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Review: Lorde’s 'Solar Power' shows flashes of brilliance

In her latest album, Lorde's music style changes but her identity doesn't


Lorde's new album, "Solar Power," describes her path to freedom and happiness. 

For over four years, Lorde fans have been longing for a new release from the famously unpredictable artist. And finally, with "Solar Power," Lorde delivers.

Whenever an artist I like drops a new album, I skip around when listening to it, my nonexistent attention span flickering like a light bulb on the verge of going out. However, Lorde’s “Solar Power” commands my focus, but it requires a certain mindset to fully enjoy it. 

Lorde fabricates a world where growing up and changing are simultaneously sad and exciting concepts. If you're familiar with the sensation of leaving home for the first time, you'll find this record relatable. 

Lorde collaborated with producer Jack Antonoff, whom she’d worked with on 2017’s “Melodrama,” her Grammy-nominated sophomore album. While “Solar Power” carries over much of the same flair, it also tones things down, veering away from the chart-oriented hits of Lorde’s past. 

In an interview with the New York Times, Lorde defended the album as solely her creation, saying, "I haven’t made a Jack Antonoff record. I’ve made a Lorde record and he’s helped me make it and very much deferred to me on production and arrangement ." 

She also expressed distaste at the sexist notion that working with Antonoff, who rose to fame with his work on records by other female artists like Taylor Swift, Olivia Rodrigo and Lana Del Rey, among many others, would diminish her value as an artist while elevating Antonoff's. 

She also explores writing certain songs and music videos from the perspective of other exaggerated “characters" that take elements from her life, contrasting her personal lyricism in “Melodrama."

Two promotional singles preceded the release — the eponymous “Solar Power” and “Stoned at the Nail Salon,” which charted at six and 15 respectively, on the Billboard Hot Alternative Songs list, with the album entering the Billboard 200 at no. 5. 

The album's strength is powerful and deceptive. 

“The Path” is a fitting beginning to the album, with lyrics that showcase Lorde’s disillusionment with Hollywood celebrity culture, a theme that recurs throughout much of the record. (“If you’re looking for a saviour, well, that’s not me”).

This sentiment is echoed once more on “California,” a summery guitar song with sorrowful lyrics that give voice to the feeling of being out of place. ("Goodbye to all the bottles, all the models").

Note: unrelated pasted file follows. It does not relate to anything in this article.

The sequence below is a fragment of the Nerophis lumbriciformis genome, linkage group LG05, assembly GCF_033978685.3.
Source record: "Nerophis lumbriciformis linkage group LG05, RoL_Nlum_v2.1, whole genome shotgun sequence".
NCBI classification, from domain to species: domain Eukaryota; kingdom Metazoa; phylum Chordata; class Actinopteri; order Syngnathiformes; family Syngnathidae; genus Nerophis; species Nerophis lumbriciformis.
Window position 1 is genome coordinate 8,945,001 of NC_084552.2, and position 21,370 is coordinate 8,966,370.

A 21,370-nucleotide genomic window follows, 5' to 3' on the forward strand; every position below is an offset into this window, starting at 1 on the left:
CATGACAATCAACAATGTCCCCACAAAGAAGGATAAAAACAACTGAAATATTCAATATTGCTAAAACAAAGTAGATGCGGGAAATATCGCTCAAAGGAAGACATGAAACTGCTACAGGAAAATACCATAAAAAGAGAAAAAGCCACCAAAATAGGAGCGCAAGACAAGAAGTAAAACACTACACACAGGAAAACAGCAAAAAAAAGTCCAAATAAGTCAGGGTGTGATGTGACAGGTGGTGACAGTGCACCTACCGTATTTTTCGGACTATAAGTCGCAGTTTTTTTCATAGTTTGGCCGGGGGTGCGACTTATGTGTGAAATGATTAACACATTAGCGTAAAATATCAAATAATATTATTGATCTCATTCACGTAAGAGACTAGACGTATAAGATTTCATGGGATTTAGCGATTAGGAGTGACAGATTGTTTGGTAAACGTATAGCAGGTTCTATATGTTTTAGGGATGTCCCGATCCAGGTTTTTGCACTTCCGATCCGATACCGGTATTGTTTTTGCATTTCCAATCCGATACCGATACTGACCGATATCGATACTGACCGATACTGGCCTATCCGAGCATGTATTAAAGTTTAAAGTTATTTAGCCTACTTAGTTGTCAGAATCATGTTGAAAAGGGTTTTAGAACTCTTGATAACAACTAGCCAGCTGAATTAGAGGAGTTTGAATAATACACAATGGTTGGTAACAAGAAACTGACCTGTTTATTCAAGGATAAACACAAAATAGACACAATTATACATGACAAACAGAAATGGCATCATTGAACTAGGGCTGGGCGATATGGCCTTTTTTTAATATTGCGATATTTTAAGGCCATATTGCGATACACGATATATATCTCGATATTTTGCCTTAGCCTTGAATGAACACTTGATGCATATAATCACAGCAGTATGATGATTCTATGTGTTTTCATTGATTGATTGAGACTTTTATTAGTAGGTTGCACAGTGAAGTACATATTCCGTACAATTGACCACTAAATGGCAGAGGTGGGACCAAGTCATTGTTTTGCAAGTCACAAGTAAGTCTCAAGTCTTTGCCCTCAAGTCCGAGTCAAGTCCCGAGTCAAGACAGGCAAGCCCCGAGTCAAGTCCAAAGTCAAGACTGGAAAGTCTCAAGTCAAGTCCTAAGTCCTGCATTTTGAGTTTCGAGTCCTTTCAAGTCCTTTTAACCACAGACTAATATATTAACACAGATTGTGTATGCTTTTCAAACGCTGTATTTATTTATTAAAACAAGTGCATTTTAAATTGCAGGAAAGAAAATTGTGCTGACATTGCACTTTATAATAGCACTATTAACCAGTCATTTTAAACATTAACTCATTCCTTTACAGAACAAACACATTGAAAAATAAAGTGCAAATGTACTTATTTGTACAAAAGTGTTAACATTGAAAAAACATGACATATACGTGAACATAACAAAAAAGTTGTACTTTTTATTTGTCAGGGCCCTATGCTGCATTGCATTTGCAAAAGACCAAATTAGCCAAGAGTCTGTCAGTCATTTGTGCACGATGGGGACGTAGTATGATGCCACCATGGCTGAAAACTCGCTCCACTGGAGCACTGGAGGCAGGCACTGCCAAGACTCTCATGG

“Solar Power,” the album’s namesake, is unapologetic in its joy. The song paints a picture of freedom, as Lorde sings about throwing away her phone and starting on a path to happiness and bliss. 

The sun, a metaphor for new beginnings, and the sheer confidence and exuberance in Lorde’s vocals led me, at the moment, to feel as though I could run forth into the light. 

In the video, Lorde's character dances freely on a sunlit beach. The sun serves as a reminder that Lorde — and maybe even her fans — are ready to turn over a new leaf.

“Stoned at the Nail Salon” is a testament to Lorde’s exemplary lyrical talent, an ode to growing up as the odd one out, accompanied by a gentle guitar (“'Cause all the music you loved at 16 you’ll grow out of”). It’s sad but realistic (“I'd ride and I'd ride on the carousel/'Round and 'round forever if I could”).

In contrast, “Fallen Fruit,” while similar in its crooning vocals to the rest of “Solar Power,” features a spoken-word verse that almost harkens back to the intense, aggressive beats of Lorde’s first album, the indie-pop “Pure Heroine.”

Many of the songs take inspiration from and are reminiscent of 2000s-era pop by the likes of Natasha Bedingfield, of "Unwritten" fame. Both “Secrets from a Girl” and “Mood Ring,” some of the more upbeat songs on the record, are especially reflective of this. ("Don't you think the early 2000s seem so far away?”)

In an email to fans, Lorde discusses the way the lyrics in "Mood Ring" parody toxic, often unachievable “wellness movements,” manifesting a character obsessed with them. (“I'm tryna get well from the inside/Plants and celebrity news, all the vitamins I consume”).

The album finishes out with "Oceanic Feeling," a lush tune that neatly wraps up the album's story, an open-ended goodbye.

Ultimately, the album's strength is also its ultimate weakness. As a single unit, consumed from beginning to end, the record shines, but conversely, some songs can’t hold their own. Songs like “Big Star” and “The Man with the Axe,” while providing thematic consistency and maintaining the album’s overall sound, fall flat.

In its mellow instrumentals, echoey vocals and wistful lyricism, "Solar Power" evokes a certain feeling, like saying goodbye to an old friend — unsure of where the journey will take you — but sure that it’ll be somewhere good.

Reach the reporter at and follow @shradhakrish on Twitter.

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